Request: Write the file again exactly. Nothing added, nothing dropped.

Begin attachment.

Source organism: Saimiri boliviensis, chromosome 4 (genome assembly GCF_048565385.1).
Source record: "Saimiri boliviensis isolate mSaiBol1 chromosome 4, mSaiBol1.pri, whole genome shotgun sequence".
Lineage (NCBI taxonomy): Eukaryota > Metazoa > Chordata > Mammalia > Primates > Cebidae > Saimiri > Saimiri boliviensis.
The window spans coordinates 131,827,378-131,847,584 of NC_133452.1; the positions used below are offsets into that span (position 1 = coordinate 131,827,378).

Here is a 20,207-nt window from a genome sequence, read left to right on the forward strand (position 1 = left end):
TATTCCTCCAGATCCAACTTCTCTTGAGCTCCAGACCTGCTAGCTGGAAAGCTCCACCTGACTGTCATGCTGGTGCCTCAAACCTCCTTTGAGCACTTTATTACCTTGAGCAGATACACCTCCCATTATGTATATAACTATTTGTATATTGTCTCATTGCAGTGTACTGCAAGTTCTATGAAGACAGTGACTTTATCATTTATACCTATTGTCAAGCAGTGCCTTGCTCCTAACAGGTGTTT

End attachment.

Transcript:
Source organism: Saimiri boliviensis, chromosome 4 (genome assembly GCF_048565385.1).
Source record: "Saimiri boliviensis isolate mSaiBol1 chromosome 4, mSaiBol1.pri, whole genome shotgun sequence".
Lineage (NCBI taxonomy): Eukaryota > Metazoa > Chordata > Mammalia > Primates > Cebidae > Saimiri > Saimiri boliviensis.
The window spans coordinates 131,827,378-131,847,584 of NC_133452.1; the positions used below are offsets into that span (position 1 = coordinate 131,827,378).

Here is a 20,207-nt window from a genome sequence, read left to right on the forward strand (position 1 = left end):
TATTCCTCCAGATCCAACTTCTCTTGAGCTCCAGACCTGCTAGCTGGAAAGCTCCACCTGACTGTCATGCTGGTGCCTCAAACCTCCTTTGAGCACTTTATTACCTTGAGCAGATACACCTCCCATTATGTATATAACTATTTGTATATTGTCTCATTGCAGTGTACTGCAAGTTCTATGAAGACAGTGACTTTATCATTTATACCTATTGTCAAGCAGTGCCTTGCTCCTAACAGGTGTTT